Vermicondo: Worm Composter by Levitt Goodman

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worm composting photo

Levitt Goodman Architects, known to TreeHuggers for their great prefabs, decided that worm composters were ugly, and didn't fit in a modern condo, so they designed the Vermicondo, a multi-level condo for worms.

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Composting with worms, known as vermicomposting, is one of the most-efficient ways to turn kitchen scraps into nutrient-rich soil for enriching your garden or houseplants.


From The Star: "There are no nicely designed worm composters," says Janna Levitt, "just a number of goofy ideas like chalets and cutesy Victorian houses." According to Levitt, the "grab your wheatgrass, make a shake and go" crowd is not keen on cutesy. For that matter, they probably aren't too keen on worms, but worms that come in their own chic highrises just might have a chance. It appears that worms are upwardly mobile, and by designing it in layers, the worms start on the lower floor, eat all the waste there and then move upstairs. To top it all off, like any TreeHugger building, it has a green roof of wheatgrass.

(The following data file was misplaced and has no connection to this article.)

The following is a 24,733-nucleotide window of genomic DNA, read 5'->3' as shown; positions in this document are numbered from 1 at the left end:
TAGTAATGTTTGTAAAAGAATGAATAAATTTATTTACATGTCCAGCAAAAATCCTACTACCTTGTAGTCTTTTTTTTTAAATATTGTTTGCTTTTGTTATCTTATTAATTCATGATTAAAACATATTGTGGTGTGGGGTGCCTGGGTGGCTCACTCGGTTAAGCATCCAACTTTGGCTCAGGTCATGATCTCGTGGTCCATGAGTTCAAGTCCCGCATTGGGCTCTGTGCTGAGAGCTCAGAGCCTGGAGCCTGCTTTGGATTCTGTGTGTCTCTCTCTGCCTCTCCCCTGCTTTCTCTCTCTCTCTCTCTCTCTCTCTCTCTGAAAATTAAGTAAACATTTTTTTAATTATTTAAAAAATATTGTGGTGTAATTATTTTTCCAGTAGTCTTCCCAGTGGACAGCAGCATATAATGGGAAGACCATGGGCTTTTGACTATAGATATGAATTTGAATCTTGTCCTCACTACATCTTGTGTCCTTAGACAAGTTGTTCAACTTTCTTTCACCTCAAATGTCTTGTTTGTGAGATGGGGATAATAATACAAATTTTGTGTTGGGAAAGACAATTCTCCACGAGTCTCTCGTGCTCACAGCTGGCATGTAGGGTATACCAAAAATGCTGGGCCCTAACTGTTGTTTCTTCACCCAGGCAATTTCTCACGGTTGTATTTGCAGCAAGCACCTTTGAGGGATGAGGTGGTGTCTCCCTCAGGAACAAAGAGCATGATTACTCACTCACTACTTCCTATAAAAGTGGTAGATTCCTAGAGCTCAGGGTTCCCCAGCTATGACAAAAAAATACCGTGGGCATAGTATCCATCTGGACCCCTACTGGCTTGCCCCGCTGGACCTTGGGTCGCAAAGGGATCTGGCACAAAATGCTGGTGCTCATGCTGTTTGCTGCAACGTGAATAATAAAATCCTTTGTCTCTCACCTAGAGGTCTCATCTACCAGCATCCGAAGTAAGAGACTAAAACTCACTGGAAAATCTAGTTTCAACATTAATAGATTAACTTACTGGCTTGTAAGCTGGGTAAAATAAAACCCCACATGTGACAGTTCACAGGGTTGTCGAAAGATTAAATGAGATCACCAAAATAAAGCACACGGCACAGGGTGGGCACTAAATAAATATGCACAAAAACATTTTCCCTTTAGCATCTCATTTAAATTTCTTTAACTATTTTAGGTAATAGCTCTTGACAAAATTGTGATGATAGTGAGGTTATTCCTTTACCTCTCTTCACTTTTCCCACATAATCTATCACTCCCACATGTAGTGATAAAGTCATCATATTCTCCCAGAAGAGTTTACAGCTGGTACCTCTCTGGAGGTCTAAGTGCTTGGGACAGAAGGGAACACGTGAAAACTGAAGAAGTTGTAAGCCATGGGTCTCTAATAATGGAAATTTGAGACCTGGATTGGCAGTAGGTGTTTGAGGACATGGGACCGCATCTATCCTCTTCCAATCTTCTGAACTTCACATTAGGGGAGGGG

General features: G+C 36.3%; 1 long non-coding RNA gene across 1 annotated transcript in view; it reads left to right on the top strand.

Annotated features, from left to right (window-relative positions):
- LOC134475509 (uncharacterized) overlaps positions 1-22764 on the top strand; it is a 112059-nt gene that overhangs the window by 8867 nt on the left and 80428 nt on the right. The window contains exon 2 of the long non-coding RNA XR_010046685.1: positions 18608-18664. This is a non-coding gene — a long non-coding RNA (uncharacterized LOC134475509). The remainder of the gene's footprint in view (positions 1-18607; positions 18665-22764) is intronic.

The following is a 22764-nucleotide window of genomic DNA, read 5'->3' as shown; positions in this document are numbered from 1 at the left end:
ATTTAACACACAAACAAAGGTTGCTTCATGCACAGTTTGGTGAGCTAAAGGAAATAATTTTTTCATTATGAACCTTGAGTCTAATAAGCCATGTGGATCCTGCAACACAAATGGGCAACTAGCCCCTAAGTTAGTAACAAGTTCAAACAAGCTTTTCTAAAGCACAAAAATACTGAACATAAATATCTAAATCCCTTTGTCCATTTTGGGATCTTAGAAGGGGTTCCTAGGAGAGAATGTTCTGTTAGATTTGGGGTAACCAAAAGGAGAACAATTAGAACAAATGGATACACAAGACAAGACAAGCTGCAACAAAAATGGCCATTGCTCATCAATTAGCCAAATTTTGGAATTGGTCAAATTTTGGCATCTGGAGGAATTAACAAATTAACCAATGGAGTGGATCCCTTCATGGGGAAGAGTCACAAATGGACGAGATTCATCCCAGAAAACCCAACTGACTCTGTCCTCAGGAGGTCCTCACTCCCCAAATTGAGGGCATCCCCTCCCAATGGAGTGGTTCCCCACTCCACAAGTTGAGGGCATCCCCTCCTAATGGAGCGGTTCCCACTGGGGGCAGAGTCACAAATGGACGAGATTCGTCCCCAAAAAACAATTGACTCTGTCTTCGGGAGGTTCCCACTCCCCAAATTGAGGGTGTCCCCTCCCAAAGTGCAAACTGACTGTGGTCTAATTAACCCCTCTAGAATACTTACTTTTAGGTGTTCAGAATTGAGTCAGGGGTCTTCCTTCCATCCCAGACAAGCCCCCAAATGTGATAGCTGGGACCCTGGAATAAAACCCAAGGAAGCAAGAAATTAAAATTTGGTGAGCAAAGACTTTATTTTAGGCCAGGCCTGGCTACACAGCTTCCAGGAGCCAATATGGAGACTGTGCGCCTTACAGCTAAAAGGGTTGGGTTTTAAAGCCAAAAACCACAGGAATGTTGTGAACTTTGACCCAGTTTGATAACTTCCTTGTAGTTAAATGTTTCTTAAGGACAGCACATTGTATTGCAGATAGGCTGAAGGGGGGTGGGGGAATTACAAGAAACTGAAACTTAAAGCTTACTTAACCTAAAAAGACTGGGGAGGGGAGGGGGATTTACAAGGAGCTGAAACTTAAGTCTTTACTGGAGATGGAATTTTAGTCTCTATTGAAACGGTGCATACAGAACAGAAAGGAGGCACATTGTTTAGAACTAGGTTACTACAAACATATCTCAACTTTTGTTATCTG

Here's what Levitt Goodman has to say about the design:

"The Vermicondo not only fits harmoniously with standard kitchen cabinetry, it suits the contemporary style of your environment. A tower of slick back-painted acrylic sitting upon a stainless steel colonnade protects your earthbound flat mates from light and arid conditions while protecting you from the banalities of a typical "green" aesthetic.
"The internal multi-tray design allows for tidy operation; from adding organic waste, self-separating the red wigglers from the nutrient rich worm castings to handy "grey water" collection. Of course an address of this sophistication is topped with a green roof of kitchen herbs or what ever your green thumb desires. Coming full circle the Vermicondo is a connection to the land, often storeys beneath your feet."